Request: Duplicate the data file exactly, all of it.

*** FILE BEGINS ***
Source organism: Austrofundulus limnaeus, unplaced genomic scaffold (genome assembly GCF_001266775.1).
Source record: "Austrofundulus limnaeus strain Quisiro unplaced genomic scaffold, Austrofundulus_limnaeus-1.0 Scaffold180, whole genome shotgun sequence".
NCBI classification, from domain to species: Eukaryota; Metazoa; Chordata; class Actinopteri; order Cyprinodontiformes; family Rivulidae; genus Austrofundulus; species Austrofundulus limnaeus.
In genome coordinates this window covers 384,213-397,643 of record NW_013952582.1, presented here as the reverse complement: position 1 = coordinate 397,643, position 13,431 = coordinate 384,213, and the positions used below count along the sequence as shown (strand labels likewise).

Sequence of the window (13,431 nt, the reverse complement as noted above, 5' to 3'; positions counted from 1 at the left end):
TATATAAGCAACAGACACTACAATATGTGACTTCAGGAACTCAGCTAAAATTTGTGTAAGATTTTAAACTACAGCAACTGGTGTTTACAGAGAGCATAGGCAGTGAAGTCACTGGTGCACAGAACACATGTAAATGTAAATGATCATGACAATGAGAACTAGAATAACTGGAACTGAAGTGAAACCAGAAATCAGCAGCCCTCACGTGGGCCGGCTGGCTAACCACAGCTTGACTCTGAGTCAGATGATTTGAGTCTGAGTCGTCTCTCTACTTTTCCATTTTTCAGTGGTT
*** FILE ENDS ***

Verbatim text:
Source organism: Austrofundulus limnaeus, unplaced genomic scaffold (genome assembly GCF_001266775.1).
Source record: "Austrofundulus limnaeus strain Quisiro unplaced genomic scaffold, Austrofundulus_limnaeus-1.0 Scaffold180, whole genome shotgun sequence".
NCBI classification, from domain to species: Eukaryota; Metazoa; Chordata; class Actinopteri; order Cyprinodontiformes; family Rivulidae; genus Austrofundulus; species Austrofundulus limnaeus.
In genome coordinates this window covers 384,213-397,643 of record NW_013952582.1, presented here as the reverse complement: position 1 = coordinate 397,643, position 13,431 = coordinate 384,213, and the positions used below count along the sequence as shown (strand labels likewise).

Sequence of the window (13,431 nt, the reverse complement as noted above, 5' to 3'; positions counted from 1 at the left end):
TATATAAGCAACAGACACTACAATATGTGACTTCAGGAACTCAGCTAAAATTTGTGTAAGATTTTAAACTACAGCAACTGGTGTTTACAGAGAGCATAGGCAGTGAAGTCACTGGTGCACAGAACACATGTAAATGTAAATGATCATGACAATGAGAACTAGAATAACTGGAACTGAAGTGAAACCAGAAATCAGCAGCCCTCACGTGGGCCGGCTGGCTAACCACAGCTTGACTCTGAGTCAGATGATTTGAGTCTGAGTCGTCTCTCTACTTTTCCATTTTTCAGTGGTT